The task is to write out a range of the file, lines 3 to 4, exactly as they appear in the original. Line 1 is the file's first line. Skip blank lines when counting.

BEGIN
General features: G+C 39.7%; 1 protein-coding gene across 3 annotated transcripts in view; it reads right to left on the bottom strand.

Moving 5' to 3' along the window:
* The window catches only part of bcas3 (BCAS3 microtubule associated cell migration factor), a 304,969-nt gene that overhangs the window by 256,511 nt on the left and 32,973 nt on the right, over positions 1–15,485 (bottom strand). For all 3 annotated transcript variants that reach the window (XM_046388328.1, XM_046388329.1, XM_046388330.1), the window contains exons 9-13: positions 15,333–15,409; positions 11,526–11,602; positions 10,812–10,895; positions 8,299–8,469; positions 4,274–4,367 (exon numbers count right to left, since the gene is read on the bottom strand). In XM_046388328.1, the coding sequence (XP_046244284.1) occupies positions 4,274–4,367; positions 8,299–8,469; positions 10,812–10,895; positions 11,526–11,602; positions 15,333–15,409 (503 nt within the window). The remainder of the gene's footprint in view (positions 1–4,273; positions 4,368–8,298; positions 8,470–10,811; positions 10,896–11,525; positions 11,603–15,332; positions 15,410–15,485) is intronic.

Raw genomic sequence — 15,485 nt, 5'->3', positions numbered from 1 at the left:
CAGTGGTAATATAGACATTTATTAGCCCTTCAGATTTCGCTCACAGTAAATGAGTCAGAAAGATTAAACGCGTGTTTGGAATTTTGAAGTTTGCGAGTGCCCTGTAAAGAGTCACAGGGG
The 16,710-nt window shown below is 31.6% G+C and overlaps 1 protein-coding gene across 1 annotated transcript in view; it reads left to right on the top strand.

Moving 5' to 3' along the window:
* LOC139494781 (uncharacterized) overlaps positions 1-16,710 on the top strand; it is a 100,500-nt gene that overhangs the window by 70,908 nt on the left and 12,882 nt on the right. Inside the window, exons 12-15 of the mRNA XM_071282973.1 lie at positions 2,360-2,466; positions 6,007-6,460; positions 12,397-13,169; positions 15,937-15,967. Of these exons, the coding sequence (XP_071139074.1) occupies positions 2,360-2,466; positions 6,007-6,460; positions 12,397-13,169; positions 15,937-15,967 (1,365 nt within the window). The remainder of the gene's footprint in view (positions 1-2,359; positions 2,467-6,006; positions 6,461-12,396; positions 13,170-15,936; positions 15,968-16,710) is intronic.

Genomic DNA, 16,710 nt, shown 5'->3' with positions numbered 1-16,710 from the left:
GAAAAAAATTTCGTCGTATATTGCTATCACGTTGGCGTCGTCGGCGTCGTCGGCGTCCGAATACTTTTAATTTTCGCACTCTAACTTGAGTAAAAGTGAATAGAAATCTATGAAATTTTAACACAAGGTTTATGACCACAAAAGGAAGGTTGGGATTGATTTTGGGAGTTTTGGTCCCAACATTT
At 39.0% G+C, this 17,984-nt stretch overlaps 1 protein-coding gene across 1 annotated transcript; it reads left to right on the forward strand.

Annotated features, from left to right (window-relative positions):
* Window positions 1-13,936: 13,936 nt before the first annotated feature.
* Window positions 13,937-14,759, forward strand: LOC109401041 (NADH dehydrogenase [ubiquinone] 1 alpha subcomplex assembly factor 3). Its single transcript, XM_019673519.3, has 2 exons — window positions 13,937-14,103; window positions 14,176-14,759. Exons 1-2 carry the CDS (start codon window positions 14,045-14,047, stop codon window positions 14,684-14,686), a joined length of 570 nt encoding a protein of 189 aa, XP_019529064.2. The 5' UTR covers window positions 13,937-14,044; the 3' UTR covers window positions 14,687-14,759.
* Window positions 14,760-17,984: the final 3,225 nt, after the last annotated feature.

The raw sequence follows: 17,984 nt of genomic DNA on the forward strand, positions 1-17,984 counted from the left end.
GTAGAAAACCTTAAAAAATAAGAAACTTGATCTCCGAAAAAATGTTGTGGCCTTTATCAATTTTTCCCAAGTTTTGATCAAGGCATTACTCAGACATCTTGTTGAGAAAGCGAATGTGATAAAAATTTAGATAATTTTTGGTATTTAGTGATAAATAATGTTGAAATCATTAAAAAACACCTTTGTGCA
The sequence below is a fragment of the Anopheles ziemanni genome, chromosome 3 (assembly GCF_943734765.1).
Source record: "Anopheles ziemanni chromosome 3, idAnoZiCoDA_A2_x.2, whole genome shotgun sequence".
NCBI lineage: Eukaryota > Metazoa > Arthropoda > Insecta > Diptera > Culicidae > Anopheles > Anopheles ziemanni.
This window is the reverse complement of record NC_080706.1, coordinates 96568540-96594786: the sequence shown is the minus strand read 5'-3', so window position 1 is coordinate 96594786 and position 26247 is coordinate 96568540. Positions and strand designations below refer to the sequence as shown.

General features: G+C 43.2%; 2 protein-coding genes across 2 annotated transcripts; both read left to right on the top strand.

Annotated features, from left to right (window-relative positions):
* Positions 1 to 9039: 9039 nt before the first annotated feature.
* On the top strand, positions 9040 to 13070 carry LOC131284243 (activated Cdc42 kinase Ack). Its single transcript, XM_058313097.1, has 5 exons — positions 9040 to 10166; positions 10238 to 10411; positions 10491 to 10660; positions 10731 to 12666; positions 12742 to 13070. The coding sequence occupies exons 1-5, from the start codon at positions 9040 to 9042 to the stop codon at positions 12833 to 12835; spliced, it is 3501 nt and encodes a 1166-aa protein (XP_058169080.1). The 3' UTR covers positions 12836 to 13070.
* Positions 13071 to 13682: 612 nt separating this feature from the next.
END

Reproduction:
* The window catches only part of bcas3 (BCAS3 microtubule associated cell migration factor), a 304,969-nt gene that overhangs the window by 256,511 nt on the left and 32,973 nt on the right, over positions 1–15,485 (bottom strand). For all 3 annotated transcript variants that reach the window (XM_046388328.1, XM_046388329.1, XM_046388330.1), the window contains exons 9-13: positions 15,333–15,409; positions 11,526–11,602; positions 10,812–10,895; positions 8,299–8,469; positions 4,274–4,367 (exon numbers count right to left, since the gene is read on the bottom strand). In XM_046388328.1, the coding sequence (XP_046244284.1) occupies positions 4,274–4,367; positions 8,299–8,469; positions 10,812–10,895; positions 11,526–11,602; positions 15,333–15,409 (503 nt within the window). The remainder of the gene's footprint in view (positions 1–4,273; positions 4,368–8,298; positions 8,470–10,811; positions 10,896–11,525; positions 11,603–15,332; positions 15,410–15,485) is intronic.

Raw genomic sequence — 15,485 nt, 5'->3', positions numbered from 1 at the left: